UK broadcasters develop free digital TV service to take on streaming


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Britain’s public sector broadcasters will launch a digital service that will end the need for an aerial to access all freely available channels allowing them to more directly compete against large streaming platforms.

In the latest sign of the squeeze on traditional linear television from the popularity of streaming rivals, the UK’s biggest broadcasters including the BBC, ITV and Channel 4 have developed a platform to deliver live TV over broadband. 

The new service — called Freely — will be built into the next generation of smart TVs, in effect taking the Freeview TV platform on to the internet.

The service is expected to be introduced in new TVs from next year, but will not be available in older sets. This will mean British viewers will be able to watch live TV channels alongside on-demand content streamed to smart TVs via the internet.

UK TV viewers can currently watch live broadcasts over broadband through broadcasters’ individual apps but there is no electronic programme guide access.

Live TV delivers more than half of all viewing in the UK, according to Barb viewing data in 2022. Tim Davie, director-general of the BBC, said that “ensuring the universality of public-service television is sustained into the future is of paramount importance to the UK and all its public service broadcasters”.

Freely is being developed by Everyone TV, the organisation that runs free TV in the UK and is jointly owned by the BBC, ITV, Channel 4 and Channel 5. 

The partners have also agreed a new three-year funding deal for Everyone TV that will cover the launch costs of the service, which will require a consumer marketing campaign.

Everyone TV chief executive Jonathan Thompson said the service was a “reflection of the fact that a growing number of UK viewers are watching content online, but still want easy access to the shared experience of live TV”.

Thompson said that about 15 per cent of homes did not plug their TVs into an aerial — preferring to use broadband to watch via apps such as Netflix and iPlayer — but that this number was forecast to grow to 50 per cent by the end of the decade. These homes are unable to access the free live channels available over the aerial via the programme guide.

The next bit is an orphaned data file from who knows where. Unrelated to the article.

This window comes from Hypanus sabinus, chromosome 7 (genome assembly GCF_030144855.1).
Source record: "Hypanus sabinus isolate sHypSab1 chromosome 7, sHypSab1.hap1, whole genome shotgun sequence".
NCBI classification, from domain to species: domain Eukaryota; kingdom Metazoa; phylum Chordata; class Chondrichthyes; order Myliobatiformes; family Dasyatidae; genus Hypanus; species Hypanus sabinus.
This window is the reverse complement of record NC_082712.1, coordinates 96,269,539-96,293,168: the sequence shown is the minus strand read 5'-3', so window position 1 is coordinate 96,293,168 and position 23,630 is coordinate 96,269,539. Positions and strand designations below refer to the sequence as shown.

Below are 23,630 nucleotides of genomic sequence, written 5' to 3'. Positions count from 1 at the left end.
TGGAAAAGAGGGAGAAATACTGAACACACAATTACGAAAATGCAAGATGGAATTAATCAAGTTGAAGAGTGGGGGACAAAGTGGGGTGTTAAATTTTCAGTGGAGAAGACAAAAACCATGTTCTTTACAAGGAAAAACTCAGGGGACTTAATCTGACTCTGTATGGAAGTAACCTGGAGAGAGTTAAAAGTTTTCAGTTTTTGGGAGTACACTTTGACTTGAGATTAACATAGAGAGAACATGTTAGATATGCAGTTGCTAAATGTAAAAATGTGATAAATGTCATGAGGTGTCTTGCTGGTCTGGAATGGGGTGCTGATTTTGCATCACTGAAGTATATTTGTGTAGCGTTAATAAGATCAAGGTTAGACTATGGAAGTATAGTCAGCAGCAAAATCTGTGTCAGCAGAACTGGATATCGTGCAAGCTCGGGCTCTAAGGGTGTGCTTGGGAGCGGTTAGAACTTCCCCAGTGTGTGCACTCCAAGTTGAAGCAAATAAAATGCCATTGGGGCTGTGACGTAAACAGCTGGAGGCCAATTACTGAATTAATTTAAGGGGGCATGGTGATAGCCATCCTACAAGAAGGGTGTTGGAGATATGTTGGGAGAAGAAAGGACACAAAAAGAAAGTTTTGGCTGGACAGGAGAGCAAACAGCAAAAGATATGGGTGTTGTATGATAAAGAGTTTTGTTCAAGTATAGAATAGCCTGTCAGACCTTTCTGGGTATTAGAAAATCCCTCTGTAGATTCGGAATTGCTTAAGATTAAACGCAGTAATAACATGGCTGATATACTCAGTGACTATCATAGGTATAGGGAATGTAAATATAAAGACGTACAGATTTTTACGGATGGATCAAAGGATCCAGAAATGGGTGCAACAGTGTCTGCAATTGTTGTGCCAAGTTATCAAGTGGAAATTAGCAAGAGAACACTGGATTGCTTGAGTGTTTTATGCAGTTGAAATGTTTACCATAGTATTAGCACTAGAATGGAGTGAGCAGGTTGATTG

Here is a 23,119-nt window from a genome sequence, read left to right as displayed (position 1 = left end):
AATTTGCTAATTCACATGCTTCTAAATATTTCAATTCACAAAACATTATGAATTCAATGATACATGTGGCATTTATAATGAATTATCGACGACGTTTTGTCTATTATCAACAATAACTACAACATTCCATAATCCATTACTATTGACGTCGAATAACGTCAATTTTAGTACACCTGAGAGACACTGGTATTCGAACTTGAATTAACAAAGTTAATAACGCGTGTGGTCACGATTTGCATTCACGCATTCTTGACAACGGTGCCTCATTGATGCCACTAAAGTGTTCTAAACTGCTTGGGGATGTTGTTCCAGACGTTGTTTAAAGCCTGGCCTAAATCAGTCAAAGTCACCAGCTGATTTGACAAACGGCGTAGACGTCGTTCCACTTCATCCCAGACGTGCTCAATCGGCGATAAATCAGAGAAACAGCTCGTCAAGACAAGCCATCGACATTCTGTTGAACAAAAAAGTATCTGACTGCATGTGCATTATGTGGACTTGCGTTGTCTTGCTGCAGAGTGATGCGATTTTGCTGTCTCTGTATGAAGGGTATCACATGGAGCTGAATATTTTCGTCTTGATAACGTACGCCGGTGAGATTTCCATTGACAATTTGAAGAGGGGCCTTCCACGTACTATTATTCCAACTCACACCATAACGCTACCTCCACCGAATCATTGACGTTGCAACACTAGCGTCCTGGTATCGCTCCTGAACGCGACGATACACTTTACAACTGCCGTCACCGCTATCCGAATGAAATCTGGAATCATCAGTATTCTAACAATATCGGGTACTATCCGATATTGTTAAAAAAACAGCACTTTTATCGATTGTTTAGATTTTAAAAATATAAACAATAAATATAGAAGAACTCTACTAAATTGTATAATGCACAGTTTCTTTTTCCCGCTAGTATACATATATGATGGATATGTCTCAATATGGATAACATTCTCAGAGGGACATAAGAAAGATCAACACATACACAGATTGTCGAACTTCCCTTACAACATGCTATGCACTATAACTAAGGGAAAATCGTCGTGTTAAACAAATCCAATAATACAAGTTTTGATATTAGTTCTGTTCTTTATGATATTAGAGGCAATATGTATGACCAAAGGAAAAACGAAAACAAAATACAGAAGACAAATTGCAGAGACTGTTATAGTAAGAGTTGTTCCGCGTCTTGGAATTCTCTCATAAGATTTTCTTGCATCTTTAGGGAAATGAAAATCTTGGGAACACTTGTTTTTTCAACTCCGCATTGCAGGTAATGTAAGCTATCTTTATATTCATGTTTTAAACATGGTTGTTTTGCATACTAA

“In essence, we’re filling that gap. We’re offering a service to manufacturers that they will embed into their TV so when you go to the live TV experience, you will get a very familiar, aggregated experience but being streamed over the internet.”

Thompson said that the online services would have added functions — for example, allowing the watcher to see more details of a programme.

Dame Carolyn McCall, chief executive of ITV, said that “as more and more UK households use internet-connected TVs, it’s critical that the public service broadcaster channels remain available and easy for them to find”.

She added: “This new collaboration enables the UK public to continue to get all of their favourite British TV channels, for free — just as Freeview did at the advent of digital TV. Alongside the important reforms set out in the draft media bill it will help PSBs to continue to thrive for years to come.”

The service has greater significance given the growing popularity of large tech groups and streaming platforms such as Amazon and Netflix that has seen a shift away from people watching TV in a traditional, linear way. 

Executives at the broadcasters are concerned that next generation TVs will prioritise these streaming services over the freely available public sector channels when viewers first switch on their sets. 

The government has responded by proposing new rules in the forthcoming media bill designed to ensure that these public channels are given “‘prominence’ on digital TVs.

Everyone TV said the new service would complement the new provisions for on-demand and streaming prominence set out in the draft media bill.

Alex Mahon, chief executive of Channel 4, said that “when the media bill’s prominence provisions become law, the technology to make Britain’s favourite TV shows easy to find will already be in place”.

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Lisa Holden
Lisa Holden
Lisa Holden is a news writer for LinkDaddy News. She writes health, sport, tech, and more. Some of her favorite topics include the latest trends in fitness and wellness, the best ways to use technology to improve your life, and the latest developments in medical research.

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